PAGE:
Search engines allocate a "crawl budget" to each website, determining the frequency and depth of crawls. Optimizing your website's performance, reducing duplicate content, and prioritizing important pages can help maximize your overall crawling budget.

XML sitemaps

Providing XML sitemaps to search engines offers a structured map of your website, assisting crawlers in finding and indexing your pages more effectively.

Search engine crawler tips

To ensure that web crawlers can explore your website comprehensively and efficiently, consider the following best practices:

Robots.txt

The robots.txt file is a text file - read by search crawlers - that is placed in the root directory of a website. It serves as a guide for Google's crawlers, instructing them on what should/should not be included in their scans.

Website managers can specify certain orders in the robots.txt file to control the behavior of search engine crawlers and prevent them from accessing sensitive or irrelevant information.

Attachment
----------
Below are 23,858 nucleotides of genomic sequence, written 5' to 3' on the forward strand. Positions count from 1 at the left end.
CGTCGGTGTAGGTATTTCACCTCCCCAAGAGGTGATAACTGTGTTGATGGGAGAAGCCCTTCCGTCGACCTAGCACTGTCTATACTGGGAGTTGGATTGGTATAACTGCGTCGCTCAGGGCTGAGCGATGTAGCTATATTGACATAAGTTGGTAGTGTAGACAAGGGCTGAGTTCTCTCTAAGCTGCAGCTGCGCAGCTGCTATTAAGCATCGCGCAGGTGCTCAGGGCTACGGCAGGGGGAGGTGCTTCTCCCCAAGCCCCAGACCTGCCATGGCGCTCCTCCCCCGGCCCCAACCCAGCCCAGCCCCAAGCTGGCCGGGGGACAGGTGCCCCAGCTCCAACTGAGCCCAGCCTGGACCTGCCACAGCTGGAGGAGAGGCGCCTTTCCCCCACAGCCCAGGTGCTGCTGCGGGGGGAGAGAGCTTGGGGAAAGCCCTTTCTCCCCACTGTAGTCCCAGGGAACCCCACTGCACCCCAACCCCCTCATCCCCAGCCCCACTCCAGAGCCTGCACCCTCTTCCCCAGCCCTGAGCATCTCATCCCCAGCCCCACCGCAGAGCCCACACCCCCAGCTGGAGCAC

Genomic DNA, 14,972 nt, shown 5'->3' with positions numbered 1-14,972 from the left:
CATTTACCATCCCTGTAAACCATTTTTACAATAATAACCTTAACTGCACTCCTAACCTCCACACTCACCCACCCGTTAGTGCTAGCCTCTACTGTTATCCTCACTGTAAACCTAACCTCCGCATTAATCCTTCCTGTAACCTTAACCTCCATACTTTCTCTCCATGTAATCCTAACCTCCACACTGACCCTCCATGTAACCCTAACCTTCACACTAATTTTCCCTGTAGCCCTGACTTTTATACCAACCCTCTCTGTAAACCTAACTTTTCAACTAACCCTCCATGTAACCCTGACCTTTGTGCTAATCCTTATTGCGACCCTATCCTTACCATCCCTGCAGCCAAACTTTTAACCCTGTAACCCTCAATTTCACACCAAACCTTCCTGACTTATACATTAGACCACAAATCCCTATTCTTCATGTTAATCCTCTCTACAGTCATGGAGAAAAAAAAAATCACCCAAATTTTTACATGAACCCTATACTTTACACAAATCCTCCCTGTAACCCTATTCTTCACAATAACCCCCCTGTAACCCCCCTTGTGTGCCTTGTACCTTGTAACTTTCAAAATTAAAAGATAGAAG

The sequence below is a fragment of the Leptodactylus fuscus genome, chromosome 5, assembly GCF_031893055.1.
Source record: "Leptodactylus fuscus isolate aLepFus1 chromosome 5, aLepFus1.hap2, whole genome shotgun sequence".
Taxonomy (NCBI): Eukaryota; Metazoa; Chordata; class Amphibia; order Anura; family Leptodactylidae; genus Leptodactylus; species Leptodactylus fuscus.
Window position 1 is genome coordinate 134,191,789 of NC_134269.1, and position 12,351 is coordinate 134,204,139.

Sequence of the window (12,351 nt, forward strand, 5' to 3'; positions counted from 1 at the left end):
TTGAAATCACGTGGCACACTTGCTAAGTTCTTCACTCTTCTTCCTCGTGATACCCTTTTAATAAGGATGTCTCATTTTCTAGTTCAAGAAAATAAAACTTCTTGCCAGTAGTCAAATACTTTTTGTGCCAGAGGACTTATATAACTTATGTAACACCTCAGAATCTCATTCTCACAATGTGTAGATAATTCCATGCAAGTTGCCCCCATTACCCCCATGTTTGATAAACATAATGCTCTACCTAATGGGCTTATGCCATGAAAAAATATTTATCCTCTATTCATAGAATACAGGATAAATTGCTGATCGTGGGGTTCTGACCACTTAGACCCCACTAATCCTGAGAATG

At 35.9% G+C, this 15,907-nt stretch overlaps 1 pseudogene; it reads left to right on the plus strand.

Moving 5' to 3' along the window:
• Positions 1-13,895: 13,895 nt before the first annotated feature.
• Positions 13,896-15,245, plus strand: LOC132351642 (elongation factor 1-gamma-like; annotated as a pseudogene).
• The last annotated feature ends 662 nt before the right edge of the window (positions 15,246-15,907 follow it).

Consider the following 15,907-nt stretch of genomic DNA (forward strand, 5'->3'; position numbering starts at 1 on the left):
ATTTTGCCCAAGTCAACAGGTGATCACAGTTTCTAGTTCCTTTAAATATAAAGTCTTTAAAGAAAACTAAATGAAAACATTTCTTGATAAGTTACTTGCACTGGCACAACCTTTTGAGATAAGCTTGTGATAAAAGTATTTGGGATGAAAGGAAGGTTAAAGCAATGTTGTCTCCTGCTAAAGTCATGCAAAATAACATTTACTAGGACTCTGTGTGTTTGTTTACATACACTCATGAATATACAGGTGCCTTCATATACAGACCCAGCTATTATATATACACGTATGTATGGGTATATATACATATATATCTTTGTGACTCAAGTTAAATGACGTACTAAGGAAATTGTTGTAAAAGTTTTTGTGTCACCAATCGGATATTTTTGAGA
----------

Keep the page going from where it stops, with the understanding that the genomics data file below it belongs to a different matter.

Accessibility

Website accessibility refers giving all users, and especially those with certain disabilities, the ability to easily consume your website content. In the context of search engine crawlers, accessibility plays a role in improving the performance and user experience of your website.

Fast loading times are crucial for search engine crawlers since they need to quickly retrieve and process site ages efficiently. By eliminating website pressures such as loading times, website owners can help to streamline the crawler's indexing and ranking process. This eventually makes it easier for crawler to better understand key information across your site.